A Study of the Interaction Between Vehicle Exterior Noise Emissions and Vehicle Energy Demands for Different Drive Cycles
* Presenting author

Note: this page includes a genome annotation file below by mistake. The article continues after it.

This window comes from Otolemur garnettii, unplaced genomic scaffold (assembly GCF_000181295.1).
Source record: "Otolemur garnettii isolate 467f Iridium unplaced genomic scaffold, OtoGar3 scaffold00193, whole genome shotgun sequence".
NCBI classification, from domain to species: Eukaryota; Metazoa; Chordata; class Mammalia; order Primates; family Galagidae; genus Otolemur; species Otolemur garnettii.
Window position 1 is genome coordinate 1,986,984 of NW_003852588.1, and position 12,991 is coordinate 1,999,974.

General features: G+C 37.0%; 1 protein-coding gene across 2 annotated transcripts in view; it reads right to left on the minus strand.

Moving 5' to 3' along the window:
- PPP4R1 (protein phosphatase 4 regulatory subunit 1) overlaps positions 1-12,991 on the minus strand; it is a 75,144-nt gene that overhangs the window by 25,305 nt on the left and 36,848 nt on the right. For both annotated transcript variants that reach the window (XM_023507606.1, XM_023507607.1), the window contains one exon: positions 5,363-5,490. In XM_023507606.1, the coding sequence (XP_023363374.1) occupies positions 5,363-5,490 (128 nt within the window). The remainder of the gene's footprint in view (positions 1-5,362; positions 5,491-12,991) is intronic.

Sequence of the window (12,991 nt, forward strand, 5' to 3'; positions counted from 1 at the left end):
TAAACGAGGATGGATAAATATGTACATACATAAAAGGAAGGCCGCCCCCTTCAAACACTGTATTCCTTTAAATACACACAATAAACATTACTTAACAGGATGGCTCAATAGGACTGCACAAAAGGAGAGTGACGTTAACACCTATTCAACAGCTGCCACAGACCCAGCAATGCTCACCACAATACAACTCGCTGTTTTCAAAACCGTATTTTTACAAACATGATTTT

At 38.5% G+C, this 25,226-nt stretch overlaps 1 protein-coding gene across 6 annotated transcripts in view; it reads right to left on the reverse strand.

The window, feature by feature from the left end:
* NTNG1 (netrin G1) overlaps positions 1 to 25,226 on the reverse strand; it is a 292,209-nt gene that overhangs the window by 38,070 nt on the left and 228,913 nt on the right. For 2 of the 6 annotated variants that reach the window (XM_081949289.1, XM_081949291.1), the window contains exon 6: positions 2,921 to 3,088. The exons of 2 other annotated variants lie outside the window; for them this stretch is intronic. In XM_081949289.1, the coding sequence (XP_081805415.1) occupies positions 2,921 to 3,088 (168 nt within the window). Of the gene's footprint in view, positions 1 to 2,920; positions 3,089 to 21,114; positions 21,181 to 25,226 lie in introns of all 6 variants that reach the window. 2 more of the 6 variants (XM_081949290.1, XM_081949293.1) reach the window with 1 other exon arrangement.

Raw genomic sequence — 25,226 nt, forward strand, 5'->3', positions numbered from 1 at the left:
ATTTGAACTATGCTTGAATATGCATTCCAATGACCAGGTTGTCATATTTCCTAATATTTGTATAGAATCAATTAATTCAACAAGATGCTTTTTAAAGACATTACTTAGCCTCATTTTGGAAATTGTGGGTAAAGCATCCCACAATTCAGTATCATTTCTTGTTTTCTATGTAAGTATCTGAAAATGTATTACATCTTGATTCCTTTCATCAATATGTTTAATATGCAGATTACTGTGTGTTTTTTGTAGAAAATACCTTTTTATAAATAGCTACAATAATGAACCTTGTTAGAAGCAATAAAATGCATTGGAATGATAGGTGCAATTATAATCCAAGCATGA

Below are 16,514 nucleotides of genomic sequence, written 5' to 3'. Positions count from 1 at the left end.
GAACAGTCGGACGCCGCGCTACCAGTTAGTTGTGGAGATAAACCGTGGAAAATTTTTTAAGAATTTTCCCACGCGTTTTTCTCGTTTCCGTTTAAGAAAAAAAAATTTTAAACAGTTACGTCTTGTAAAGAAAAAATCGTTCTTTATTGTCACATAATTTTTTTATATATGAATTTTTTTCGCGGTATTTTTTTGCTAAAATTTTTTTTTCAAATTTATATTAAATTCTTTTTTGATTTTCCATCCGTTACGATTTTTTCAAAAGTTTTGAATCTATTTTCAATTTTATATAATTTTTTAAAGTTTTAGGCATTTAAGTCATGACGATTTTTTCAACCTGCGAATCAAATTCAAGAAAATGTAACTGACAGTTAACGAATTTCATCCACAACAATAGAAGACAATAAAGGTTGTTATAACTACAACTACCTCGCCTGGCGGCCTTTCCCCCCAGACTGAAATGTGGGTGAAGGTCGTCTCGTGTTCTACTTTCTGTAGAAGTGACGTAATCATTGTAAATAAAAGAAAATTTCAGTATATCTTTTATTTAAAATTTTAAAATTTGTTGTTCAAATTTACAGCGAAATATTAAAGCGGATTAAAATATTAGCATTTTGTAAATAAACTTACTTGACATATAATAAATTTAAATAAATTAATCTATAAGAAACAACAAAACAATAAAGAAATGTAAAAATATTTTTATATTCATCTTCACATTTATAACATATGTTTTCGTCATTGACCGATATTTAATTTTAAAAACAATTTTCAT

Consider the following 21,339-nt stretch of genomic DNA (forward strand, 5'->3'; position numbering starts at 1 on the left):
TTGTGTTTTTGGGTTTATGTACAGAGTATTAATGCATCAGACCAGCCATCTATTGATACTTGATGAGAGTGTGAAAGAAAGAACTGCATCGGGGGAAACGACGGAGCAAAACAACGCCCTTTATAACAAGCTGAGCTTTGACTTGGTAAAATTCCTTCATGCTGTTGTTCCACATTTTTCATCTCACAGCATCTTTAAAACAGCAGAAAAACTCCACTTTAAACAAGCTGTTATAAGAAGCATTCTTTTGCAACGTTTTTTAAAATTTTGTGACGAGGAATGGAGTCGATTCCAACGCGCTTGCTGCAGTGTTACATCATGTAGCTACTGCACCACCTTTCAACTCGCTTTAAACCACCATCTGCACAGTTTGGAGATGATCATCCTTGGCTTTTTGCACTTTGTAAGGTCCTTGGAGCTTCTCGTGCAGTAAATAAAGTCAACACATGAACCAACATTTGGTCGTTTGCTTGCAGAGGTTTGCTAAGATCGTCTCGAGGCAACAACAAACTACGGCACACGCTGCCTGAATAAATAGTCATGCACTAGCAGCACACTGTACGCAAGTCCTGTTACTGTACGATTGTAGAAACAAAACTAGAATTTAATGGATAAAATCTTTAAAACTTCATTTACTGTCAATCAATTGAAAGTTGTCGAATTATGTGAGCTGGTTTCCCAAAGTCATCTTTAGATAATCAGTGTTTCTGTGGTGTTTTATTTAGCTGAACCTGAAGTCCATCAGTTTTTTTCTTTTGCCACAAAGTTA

This initial study investigates the interaction between vehicle noise emissions and the energy required to move the vehicles along different drive cycles. There is often a trade-off between reducing noise emissions and at the same time reducing other environmental impacts. A vehicle's energy demand associated with a specific drive cycle may be affected when a different route is chosen between two locations to reduce the noise exposure at certain observer points. The methodology of the study was to use the existing IMAGINE traffic noise model as a source model, and to evaluate the sound exposure level (SEL) at observer points as a function of instantaneous sound pressure level estimates as the source moved from one location to another via two different routes. A noise impact estimate with a linear dependence on the difference between the SEL and a threshold level was proposed. Also, the energy demand for each route was calculated. The results indicated that there is a difference between the two routes if the aim is to reduce the noise exposure or the energy demand. Suggested future research is to further improve the noise impact evaluations in the context of very short durations of exposure.